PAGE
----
The Art of Thinking Sensibly

thinkingI recently attended the SheSpeaks Conference in North Carolina.  It was great and I learned a lot.  However, some of what I learned would probably not be the things the speakers may have intended.  As I sat in breakouts and listened to the keynotes (the people teaching me how to be like them), I felt myself asking questions.  How do these women do it?  How do they travel, write Bible Studies, raise kids, enjoy their husbands, and essentially, live out the message they are teaching?  

The reality is that these women do not have more hours in their day than I have in mine.  So, I feel that my question is legitimate.  How do they live out the message they are teaching with all the other things they are doing?

I can’t give you the answer but what I do know is that as women, we are experts at comparing ourselves with one another and even wishing we were someone else.  We base our comparison on someone’s highlight reel not upon a sensible evaluation of what is really happening.

Our job is to fulfill the calling and purpose we were created by God for.  Quit trying to be someone else.  In Romans, Paul says to “think sensibly” in regards to who you are and what God wants to do with you.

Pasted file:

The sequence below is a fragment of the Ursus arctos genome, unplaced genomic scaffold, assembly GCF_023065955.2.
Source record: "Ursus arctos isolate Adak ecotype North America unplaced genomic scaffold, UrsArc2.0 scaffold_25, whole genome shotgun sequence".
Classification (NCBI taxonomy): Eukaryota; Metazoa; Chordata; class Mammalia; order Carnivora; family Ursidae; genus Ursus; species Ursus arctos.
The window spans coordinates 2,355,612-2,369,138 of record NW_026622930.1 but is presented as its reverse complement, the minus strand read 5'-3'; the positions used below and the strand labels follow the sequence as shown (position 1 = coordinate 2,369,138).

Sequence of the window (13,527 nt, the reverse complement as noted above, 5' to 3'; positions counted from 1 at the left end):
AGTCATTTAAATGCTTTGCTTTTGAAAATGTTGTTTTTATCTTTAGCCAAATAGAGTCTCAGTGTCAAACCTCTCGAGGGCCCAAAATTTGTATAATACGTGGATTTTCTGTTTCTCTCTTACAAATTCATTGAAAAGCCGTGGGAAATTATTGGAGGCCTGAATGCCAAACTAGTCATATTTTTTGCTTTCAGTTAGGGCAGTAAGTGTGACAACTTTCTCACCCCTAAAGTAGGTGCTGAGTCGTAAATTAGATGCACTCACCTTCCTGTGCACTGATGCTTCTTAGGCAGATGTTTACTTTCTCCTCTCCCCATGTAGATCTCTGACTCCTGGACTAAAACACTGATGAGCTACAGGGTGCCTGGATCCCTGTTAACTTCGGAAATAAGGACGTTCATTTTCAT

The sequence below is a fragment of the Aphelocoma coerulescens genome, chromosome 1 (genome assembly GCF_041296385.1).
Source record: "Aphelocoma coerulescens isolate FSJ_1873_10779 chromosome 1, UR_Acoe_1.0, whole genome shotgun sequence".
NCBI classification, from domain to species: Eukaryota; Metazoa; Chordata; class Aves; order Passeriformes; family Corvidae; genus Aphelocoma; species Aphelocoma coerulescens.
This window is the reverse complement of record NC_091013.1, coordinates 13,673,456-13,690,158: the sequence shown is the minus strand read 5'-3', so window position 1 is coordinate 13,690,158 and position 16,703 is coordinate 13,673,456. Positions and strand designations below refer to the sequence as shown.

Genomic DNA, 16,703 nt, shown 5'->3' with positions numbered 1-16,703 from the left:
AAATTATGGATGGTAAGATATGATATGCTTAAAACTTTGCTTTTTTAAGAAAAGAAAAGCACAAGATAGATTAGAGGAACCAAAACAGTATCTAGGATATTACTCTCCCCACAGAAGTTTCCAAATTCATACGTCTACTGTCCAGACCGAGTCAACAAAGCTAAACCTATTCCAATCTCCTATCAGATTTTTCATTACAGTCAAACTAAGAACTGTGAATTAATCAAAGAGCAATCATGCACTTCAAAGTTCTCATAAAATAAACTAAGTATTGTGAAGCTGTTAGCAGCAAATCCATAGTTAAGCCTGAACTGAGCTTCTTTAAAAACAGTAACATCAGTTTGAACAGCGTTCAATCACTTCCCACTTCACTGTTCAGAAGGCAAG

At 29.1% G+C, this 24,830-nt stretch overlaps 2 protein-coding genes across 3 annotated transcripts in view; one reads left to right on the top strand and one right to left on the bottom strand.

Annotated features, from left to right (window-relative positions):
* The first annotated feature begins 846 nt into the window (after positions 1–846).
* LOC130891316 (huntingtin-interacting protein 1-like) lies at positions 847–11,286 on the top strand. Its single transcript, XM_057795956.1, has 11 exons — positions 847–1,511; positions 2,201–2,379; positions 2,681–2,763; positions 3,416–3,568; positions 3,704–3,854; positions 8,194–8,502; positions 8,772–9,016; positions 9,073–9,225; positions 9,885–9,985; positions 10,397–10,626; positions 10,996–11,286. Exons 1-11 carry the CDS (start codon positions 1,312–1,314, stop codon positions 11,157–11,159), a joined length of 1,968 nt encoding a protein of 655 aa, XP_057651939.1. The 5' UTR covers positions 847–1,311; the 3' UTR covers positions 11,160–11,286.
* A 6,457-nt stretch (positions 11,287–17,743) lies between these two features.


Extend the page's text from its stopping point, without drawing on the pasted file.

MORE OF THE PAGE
For by the grace given to me, I tell everyone among you not to think of himself more highly than he should think. Instead, think sensibly, as God has distributed a measure of faith to each one.–Romans 12:3

Our job is not to try to be someone else.  With sensibility, consider your gifts, consider your talents, your past experiences and your passions.  What is the unique way you were shaped to be used?

According to the grace given to us, we have different gifts:

If prophecy,
use it according to the standard of one’s faith;
if service, in service;
if teaching, in teaching;
if exhorting, in exhortation;
giving, with generosity;
leading, with diligence;
showing mercy, with cheerfulness.

How have you struggled with trying to be “like” someone else when God created you for something uniquely made for you?  Share with me your thoughts about comparing and how to “think sensibly” in regards to your gifts.

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